Odd UV coordinates edge cases

We get unexpected colors from texture mapped materials missing UVs or having them all set to zero.

Does the “standard” allow UV coordinates that are all zero or all identical? If so, is the edge cases demonstrated below to be considered a bug?

I was debugging a model that was rendered differently in Three.js compared to Babylon.js and finally tracked it down to the UV coordinates all being zero in combination with the existence of an normal-map.

As mentioned in earlier posts, we get the data from an external API and thus have to make the best of what we get, so “fix the model” isn’t really an option here.

I understand that having identical UV coordinates (for example all being zero) is quite an edge case, but is it breaking any specs?

Say that all UV coordinates are zero, I would expect that the texture samplers would take the value of that exact position in the maps and in practice end up with a constant values over the render faces, be that albedo or normals.

I created a test case playground to test this theory:

All squares uses the same albedo texture. All but the front left one has the same normal-map set.

  1. Front left: Normal UVs from [0 - 1]
  2. Front center: Normal UVs from [0 - 1]
  3. Front right: UVs set in range [0 - 0.001]
  4. Back left: UVs all set to 0
  5. Back center: UVs all set to 0.5
  6. Back right: UVs all set to 0.001

1 & 2 is exactly as expected, just normal uv-mapping.

I expected 3 to basically be the green color from the bottom left pixel of the albedo texture, but instead it starts with gray. The smaller the range, the more gray it gets. Hmmm, perhaps it is from the center of the albedo map? Haven’t checked that.

I expected 4 to be the green color from (0,0) in the albedo texture and use the neutral normal from the normal map at (0, 0). It renders fully black, I expect this is due to the computed normal is broken.

I expected 5 to use the color from the middle (0.5, 0.5) of the albedo texture and use a neutral normal from the normal map at (0.5, 0.5). Instead we get a fascinating repeating texture, identically strangely mapped in albedo and normal map.

Case 6 is the weirdest. Here you get a static gray color in the same way as case 3 above. The bumps though, they go all crazy and the pattern depends on the camera position.

In such cases I think it’s a good idea to do an unlit render first:

Your pattern for #5 is because you made a mistake in your uvs, you used 0,5 instead of 0.5. After correction:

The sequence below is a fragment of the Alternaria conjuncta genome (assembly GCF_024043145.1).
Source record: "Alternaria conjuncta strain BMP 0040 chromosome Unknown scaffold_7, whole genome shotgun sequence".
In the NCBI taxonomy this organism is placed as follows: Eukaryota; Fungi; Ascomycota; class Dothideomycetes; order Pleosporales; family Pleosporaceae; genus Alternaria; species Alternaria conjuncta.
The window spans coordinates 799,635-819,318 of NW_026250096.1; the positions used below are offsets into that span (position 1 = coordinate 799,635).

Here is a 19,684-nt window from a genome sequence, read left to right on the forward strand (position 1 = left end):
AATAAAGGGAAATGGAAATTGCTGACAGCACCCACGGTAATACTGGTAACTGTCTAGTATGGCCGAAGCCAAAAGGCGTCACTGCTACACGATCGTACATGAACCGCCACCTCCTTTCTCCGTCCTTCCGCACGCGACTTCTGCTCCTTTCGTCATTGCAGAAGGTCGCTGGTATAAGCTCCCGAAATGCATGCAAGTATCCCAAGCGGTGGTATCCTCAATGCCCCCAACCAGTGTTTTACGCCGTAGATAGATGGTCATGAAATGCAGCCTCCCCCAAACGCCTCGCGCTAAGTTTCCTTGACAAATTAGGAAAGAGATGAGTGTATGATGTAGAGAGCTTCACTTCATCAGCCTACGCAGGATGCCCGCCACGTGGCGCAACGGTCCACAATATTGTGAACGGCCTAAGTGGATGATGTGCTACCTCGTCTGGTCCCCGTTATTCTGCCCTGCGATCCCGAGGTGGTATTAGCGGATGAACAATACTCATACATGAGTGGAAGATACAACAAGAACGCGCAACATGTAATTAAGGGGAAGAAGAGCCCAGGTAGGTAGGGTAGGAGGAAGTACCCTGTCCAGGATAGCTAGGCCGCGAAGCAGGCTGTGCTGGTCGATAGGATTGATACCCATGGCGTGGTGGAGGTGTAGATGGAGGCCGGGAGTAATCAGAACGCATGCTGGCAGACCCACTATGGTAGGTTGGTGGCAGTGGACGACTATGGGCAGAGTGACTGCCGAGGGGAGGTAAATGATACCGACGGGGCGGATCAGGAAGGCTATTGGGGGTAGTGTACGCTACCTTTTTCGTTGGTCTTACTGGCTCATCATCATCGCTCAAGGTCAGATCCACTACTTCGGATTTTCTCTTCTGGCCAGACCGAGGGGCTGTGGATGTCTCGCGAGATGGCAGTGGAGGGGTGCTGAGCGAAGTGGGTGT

Next make sure the filtering does not get into your way by setting it to NEAREST_NEAREST:

At this point, I think you get what you expect from an unlit rendering (https://playground.babylonjs.com/#2TCZZ9#5).

Now back to lit (https://playground.babylonjs.com/#2TCZZ9#6):

The problems you see with the normal map is because a uv gradient is used to compute the bump mapping. When using the same values for all uvs you are getting a u/v gradient of 0, which leads to an undefined cotangent frame because tangent = bitangent = vec3(0). The banding you see in 5 and 6 maybe due to floating point precision issues where the gradient is not exactly equals to 0.

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Thanks so much @Evgeni_Popov for the detailed reply.

Didn’t think about the filtering, yeah the texture sample at the extreme (0, 0) of course gets affected by the pixels at (1, 0), (0, 1) and (1, 1) since the texture by default wraps. Changing the wrap to CLAMP_ADDRESSMODE does the same as setting the filtering mode. :+1:

Region formatting strikes again, decimal separator is “,” in Swedish and I guess I was a bit to fast while testing. Nice catch.

So, yeah, albedo sampling thus works as expected.

I’m still a bit unsure around the bump mapping though. I can’t locate any definition in any standard if it allowed to have constant UV mapping coordinates or not. I can see how it in the case of old style bump mapping (based on height maps) would be sort of undefined, but with normal mapping it feels very well defined which normal should be used; “Simply” sample the normal map.

I can understand that the calculations could go haywire in what I would guess is a ´0 / dx´ type of situation, where the result is extremely well defined for all dx values except 0, but at the same time ‘lim(0 / dx), x -> 0’ is well defined as 0.